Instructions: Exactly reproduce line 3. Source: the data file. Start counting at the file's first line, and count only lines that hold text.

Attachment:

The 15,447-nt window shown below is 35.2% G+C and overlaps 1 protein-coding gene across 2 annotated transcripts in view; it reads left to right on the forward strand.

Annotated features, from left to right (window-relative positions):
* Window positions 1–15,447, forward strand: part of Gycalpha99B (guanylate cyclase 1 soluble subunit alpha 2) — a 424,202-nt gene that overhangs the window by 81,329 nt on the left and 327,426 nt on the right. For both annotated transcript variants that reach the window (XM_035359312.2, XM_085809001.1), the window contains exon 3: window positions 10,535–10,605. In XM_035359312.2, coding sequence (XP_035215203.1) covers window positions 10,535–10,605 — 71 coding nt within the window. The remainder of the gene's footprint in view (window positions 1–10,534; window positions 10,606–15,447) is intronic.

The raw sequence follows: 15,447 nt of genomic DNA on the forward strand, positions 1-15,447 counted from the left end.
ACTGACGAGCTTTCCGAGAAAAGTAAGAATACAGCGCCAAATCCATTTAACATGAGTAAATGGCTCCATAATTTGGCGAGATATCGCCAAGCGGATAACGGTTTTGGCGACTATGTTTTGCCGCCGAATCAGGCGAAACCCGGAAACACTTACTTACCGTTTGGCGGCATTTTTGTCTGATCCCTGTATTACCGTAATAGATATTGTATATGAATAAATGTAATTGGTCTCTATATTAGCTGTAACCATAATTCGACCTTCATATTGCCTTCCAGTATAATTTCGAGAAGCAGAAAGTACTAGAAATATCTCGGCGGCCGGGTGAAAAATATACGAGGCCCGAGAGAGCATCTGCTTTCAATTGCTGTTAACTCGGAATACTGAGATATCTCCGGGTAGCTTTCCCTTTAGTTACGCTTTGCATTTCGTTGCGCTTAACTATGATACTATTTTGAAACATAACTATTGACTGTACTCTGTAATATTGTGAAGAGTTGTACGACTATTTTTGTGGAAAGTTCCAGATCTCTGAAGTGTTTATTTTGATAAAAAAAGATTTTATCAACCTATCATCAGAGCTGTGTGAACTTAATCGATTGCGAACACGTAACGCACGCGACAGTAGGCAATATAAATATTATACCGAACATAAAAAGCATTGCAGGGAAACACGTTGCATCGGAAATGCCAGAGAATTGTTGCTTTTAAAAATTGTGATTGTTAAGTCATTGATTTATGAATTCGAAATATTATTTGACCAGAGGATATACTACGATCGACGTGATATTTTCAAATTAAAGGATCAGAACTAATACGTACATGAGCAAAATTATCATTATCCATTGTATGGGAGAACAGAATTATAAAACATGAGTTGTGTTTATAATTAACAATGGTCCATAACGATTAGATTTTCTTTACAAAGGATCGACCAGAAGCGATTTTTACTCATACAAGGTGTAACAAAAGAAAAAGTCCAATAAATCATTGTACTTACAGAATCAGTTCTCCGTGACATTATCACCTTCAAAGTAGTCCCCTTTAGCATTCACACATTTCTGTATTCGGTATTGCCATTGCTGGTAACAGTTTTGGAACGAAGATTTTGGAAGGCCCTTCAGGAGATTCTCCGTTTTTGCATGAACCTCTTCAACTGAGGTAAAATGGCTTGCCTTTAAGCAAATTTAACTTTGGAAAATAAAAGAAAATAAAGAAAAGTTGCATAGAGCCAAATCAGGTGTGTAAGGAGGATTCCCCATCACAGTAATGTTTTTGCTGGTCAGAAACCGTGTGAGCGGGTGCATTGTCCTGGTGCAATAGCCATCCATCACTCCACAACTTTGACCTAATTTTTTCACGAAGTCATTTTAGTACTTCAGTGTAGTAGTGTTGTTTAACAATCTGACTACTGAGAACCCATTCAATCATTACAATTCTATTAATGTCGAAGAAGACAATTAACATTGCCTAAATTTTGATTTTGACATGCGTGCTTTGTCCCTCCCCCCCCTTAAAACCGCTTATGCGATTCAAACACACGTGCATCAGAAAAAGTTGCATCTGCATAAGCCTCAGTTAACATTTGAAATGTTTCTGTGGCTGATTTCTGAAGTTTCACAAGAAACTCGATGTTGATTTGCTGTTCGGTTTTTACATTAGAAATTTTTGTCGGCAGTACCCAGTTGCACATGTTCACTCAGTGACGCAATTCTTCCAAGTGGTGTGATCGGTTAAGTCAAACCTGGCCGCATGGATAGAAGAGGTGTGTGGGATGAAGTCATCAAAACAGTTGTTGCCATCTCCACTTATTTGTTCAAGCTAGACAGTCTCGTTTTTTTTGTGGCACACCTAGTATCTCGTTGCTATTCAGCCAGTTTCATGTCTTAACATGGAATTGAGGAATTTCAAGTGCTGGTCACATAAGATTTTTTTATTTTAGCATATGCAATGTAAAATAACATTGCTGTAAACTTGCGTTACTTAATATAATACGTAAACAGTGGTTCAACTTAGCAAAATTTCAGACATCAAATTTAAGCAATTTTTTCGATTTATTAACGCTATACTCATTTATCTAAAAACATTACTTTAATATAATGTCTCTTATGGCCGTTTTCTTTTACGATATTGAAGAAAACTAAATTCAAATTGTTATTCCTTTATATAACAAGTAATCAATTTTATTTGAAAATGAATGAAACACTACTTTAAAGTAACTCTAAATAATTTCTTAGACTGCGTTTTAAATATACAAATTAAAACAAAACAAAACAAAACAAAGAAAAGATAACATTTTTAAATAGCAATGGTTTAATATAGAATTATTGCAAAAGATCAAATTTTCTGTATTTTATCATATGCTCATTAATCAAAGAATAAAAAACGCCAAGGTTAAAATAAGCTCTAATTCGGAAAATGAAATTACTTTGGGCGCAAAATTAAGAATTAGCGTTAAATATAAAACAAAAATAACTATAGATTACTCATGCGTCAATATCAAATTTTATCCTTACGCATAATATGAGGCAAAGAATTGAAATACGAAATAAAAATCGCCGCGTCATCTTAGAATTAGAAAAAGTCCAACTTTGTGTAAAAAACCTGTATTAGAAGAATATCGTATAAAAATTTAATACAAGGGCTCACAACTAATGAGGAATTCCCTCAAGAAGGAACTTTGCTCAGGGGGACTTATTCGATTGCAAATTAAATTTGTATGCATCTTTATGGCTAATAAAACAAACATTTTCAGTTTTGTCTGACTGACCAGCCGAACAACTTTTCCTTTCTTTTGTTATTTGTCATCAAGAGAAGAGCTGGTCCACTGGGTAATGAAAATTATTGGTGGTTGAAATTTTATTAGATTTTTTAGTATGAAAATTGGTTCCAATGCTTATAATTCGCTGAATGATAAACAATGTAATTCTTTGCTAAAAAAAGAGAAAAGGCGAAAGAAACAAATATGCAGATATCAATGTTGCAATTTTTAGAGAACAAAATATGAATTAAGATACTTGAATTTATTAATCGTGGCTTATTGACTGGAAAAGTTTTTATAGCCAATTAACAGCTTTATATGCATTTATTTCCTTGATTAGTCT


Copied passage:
* Window positions 1–15,447, forward strand: part of Gycalpha99B (guanylate cyclase 1 soluble subunit alpha 2) — a 424,202-nt gene that overhangs the window by 81,329 nt on the left and 327,426 nt on the right. For both annotated transcript variants that reach the window (XM_035359312.2, XM_085809001.1), the window contains exon 3: window positions 10,535–10,605. In XM_035359312.2, coding sequence (XP_035215203.1) covers window positions 10,535–10,605 — 71 coding nt within the window. The remainder of the gene's footprint in view (window positions 1–10,534; window positions 10,606–15,447) is intronic.